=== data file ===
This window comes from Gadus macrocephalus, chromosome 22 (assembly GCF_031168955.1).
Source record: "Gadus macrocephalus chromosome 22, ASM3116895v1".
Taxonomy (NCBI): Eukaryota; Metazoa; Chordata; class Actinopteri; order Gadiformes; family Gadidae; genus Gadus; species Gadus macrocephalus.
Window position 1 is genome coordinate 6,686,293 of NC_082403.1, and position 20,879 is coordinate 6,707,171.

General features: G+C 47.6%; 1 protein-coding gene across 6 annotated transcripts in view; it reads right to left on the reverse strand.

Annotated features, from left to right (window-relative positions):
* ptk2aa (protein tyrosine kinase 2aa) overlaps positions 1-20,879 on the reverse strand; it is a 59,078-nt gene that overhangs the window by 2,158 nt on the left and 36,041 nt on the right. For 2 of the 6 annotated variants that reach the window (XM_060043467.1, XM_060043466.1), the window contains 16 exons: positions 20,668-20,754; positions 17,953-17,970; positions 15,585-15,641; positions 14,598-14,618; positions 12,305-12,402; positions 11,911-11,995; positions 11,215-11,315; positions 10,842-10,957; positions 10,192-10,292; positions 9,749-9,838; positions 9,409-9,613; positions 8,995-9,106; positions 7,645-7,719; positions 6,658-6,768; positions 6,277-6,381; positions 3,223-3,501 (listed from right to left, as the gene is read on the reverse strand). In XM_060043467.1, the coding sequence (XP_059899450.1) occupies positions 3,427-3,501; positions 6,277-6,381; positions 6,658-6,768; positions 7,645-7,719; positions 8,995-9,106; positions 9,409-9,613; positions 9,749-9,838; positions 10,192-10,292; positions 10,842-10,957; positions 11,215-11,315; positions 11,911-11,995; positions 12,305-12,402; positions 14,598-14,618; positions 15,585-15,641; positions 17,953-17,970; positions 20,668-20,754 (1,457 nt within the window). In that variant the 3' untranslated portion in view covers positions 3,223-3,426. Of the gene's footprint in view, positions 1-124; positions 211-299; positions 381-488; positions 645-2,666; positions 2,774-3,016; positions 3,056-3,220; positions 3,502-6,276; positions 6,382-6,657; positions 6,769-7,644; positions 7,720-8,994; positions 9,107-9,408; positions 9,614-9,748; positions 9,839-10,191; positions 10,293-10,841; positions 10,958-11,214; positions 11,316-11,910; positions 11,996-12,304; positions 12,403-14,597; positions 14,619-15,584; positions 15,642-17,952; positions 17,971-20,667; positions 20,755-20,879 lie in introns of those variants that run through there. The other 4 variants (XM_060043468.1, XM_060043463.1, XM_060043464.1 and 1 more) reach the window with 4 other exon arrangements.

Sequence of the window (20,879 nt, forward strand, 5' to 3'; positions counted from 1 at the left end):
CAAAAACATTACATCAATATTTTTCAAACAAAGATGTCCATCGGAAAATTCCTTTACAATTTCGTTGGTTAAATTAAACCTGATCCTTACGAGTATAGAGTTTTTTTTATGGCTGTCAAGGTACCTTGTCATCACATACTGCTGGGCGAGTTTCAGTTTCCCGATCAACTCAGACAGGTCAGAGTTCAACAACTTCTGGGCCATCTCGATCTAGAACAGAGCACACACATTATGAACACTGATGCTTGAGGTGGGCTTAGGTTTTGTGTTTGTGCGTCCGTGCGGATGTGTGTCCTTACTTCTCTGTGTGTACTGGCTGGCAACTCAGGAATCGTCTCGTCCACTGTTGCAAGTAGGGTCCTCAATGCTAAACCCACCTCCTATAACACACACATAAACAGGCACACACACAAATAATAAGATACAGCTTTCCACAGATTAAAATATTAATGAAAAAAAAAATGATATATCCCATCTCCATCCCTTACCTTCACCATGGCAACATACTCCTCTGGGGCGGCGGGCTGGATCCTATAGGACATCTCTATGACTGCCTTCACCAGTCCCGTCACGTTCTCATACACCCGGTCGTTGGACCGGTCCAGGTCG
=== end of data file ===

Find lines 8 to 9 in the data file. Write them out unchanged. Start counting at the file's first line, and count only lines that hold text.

Sequence of the window (20,879 nt, forward strand, 5' to 3'; positions counted from 1 at the left end):
CAAAAACATTACATCAATATTTTTCAAACAAAGATGTCCATCGGAAAATTCCTTTACAATTTCGTTGGTTAAATTAAACCTGATCCTTACGAGTATAGAGTTTTTTTTATGGCTGTCAAGGTACCTTGTCATCACATACTGCTGGGCGAGTTTCAGTTTCCCGATCAACTCAGACAGGTCAGAGTTCAACAACTTCTGGGCCATCTCGATCTAGAACAGAGCACACACATTATGAACACTGATGCTTGAGGTGGGCTTAGGTTTTGTGTTTGTGCGTCCGTGCGGATGTGTGTCCTTACTTCTCTGTGTGTACTGGCTGGCAACTCAGGAATCGTCTCGTCCACTGTTGCAAGTAGGGTCCTCAATGCTAAACCCACCTCCTATAACACACACATAAACAGGCACACACACAAATAATAAGATACAGCTTTCCACAGATTAAAATATTAATGAAAAAAAAAATGATATATCCCATCTCCATCCCTTACCTTCACCATGGCAACATACTCCTCTGGGGCGGCGGGCTGGATCCTATAGGACATCTCTATGACTGCCTTCACCAGTCCCGTCACGTTCTCATACACCCGGTCGTTGGACCGGTCCAGGTCG